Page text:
2. Hello, Kevin and thank you for this review. Regardless of retainer type or design many “current cultures” lean on the notion that it is the doctor’s responsibility to maintain orthodontic results. The patient is merely along for the ride. On this side I advocate clear, compassionate informed consent emphasizing the patient is primarily responsible for compliance. Specifically, it is explained and in writing, “if you think something isn’t right with your retainers please don’t hesitate to contact the office for an appointment. Don’t wait more than 2 or 3 days. If you wait too long, the situation will likely become worse. This will mean crooked teeth and added expense which will upset everybody.”

  3. Hello Professor O’Brien

    Thanks for an excellent review.

  4. Hello Professor O’Brien

    Thanks for an excellent review.

  5. The conundrum of post-orthodontic treatment stability (a different issue from retention) will never be solved until we have fully identified ALL the causes of malocclusion. When we recognize and understand the causes, only then will we be able to address them appropriately and provide our patients with a permanent result.

    Part of the problem is that orthodontists tend to see ‘retention’ as the solution to ‘stability’. The reality is actually the reverse; achieving stability should mean retention will no longer be required.

    Malocclusion is not the problem; it is a sign of the problem. Conventional orthodontics provides straight teeth by addressing these signs only, but the fundamental causes (whatever they may be) are not addressed. The result is that the forces that caused the malocclusion are still in place, even if the teeth have been successfully aligned. Relapse at some point is inevitable.

    The extraordinary thing is that if we are to have fully-informed consent from the patient, the GDC and BOS guidelines require us to tell the patient that they will need life-long retention! Imagine an orthopaedic surgeon telling a patient “I can fix your hip but you will be on crutches for the rest of your life.”

    So can we please direct our scientific attention towards the actual causes of malocclusion instead of obsessing about which type of retainer or fixed wire bracket size is better.

  6. I have seen teeth move even with intact fixed rets. I use a multi-stranded dead soft wire for fixed retainer and a VFR over it to be used in case fixed retainer fails and patient is not able to return to the office in a timely manner. The VFR can also be used to reposition the tooth that might have moved out of alignment due to breakage of fixed retainer. There is no free lunch when it comes to retention.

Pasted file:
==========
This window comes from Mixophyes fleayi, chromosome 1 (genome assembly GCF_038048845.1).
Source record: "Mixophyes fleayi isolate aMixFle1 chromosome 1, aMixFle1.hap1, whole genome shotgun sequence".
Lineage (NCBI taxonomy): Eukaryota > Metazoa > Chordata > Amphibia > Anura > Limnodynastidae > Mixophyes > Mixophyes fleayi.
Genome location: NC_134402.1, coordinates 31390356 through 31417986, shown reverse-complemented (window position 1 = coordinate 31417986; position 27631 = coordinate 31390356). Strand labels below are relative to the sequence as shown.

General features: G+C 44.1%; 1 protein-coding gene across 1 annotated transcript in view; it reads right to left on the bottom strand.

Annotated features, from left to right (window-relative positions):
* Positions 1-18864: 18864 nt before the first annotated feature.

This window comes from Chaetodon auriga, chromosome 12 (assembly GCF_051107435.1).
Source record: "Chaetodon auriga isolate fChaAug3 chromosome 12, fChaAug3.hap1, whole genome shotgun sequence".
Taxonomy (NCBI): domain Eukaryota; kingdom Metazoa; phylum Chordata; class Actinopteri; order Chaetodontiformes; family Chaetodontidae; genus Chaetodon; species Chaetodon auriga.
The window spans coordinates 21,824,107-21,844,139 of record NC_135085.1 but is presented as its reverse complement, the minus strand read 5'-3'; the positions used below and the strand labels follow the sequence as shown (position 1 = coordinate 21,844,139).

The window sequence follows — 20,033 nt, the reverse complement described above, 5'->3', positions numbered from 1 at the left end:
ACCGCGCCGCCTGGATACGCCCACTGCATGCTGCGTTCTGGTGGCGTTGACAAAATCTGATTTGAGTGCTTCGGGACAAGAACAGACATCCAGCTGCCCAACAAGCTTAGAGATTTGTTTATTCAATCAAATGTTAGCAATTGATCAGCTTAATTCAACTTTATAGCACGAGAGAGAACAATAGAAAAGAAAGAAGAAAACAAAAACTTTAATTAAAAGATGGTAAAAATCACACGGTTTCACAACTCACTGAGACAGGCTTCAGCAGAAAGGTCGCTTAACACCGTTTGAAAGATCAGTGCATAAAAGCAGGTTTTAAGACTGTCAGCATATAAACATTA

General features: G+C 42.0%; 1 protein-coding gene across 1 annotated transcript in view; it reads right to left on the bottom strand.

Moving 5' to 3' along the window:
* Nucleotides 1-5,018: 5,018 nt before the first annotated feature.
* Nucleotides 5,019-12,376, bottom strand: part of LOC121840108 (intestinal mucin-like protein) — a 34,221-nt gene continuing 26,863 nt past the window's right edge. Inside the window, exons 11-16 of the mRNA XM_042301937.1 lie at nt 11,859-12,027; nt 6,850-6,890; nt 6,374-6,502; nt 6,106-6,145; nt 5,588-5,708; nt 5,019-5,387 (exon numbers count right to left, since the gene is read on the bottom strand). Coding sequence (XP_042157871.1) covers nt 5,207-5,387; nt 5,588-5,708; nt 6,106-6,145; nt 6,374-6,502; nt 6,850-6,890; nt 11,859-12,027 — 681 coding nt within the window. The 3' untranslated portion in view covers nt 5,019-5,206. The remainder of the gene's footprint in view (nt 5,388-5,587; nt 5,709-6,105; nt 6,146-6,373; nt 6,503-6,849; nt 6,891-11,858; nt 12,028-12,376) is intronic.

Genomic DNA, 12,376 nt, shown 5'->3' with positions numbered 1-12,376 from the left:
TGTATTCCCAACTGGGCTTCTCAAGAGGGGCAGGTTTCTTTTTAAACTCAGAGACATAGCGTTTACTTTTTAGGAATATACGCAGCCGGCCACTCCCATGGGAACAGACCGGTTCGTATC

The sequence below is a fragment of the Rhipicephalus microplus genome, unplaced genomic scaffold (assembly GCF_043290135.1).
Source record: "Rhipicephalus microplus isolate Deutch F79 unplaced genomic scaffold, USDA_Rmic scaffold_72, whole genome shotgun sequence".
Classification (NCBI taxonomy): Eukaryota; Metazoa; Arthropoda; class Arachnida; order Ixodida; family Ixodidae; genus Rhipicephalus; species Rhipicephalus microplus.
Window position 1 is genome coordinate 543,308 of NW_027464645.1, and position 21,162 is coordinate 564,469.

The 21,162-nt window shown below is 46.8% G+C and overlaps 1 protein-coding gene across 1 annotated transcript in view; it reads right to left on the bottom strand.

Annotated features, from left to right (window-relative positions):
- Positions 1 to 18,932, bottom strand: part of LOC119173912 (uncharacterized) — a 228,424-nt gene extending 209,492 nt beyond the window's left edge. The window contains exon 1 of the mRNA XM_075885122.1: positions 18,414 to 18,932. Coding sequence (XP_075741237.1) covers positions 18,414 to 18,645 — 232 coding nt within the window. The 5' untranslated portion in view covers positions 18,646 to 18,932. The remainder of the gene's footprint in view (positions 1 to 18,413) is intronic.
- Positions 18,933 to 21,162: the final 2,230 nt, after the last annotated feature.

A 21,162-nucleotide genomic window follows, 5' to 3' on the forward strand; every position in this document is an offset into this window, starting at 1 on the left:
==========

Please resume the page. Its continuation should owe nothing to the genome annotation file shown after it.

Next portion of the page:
7. So why don’t you direct your research efforts at the causes of malocclusion instead of telling others to do so? After all, you make several unfounded claims and incoherent analogies. It’s very easy to pontificate about things when you don’t have the burden of proving any of them. This type of simplistic thinking was what led to the flat earth society.

  8. Cause of malocclusion? Like there is one cause? Why should teeth be static? They shift in patients who have never been treated!
    Permanent result? Do surgeons “permanently” guarantee surgical results? Do restorative dentists “permanently” guarantee restorations? If you want straight teeth, some degree of retainer wear is mandatory. These type of conflationary statements with unprovable hypotheses are not based on reality, and are usually made by folks pushing an agenda.


  9. Dr Busey, I wouldn’t dream of ‘telling’ anyone to do the science; I am simply pointing out that there is very little understanding, and certainly no consensus, of the causes of malocclusion, and is high time that we knew more about the process.

    Dr Kean, perhaps you would do me the courtesy of re-reading my blog, where you will find that I have used the word ’causes’ several times, and never in the singular. Of course there is more than one cause and we need to find out what they are. Symptom-based treatment is not good enough. THAT is my agenda!

    • That’s great! Perhaps when you publish the findings of your research, you can share them on this blog. In the meantime, we will focus our efforts on “treating the symptoms” as you call it.

  10. On occasion I hear speakers explain that you don’t need retention lifelong if the treatment was done correctly. Their advice is that a year or so is enough and you should never have a bonded retainer for more than a few years. Any serious research that supports this?

    Stephen Murray

  11. This is my 20th year of routinely using fixed upper and lower fixed 3-3 retainers( 0215 triplex ss bonded to each tooth). Very occasionally I use the various arsenal of removable retainers to hold expansion or for certain prosthodontic solutions. The reason is simple – I fight too hard for every .1 mm to allow a patients noncompliance ( 67% after 4 yrs in this article) too ruin my good work. It has not been an easy road, paricularly having to take the responsibility of breakages and learning to repair and correct any movement following these situations. But worth it – yes – for me it is the most important and neglected aspect of orthodontics. I like Charlie Ruff’s point about settling with the VFR. In the very few cases that I do back-up with a VFR – I will fit the upper and lower fixed – wait approximately a week for settling and then make the VFR. More often than not I prefer just the fixed upper and lower fixed with the posterior teeth settling into the neutral zone between the cheek and tongue.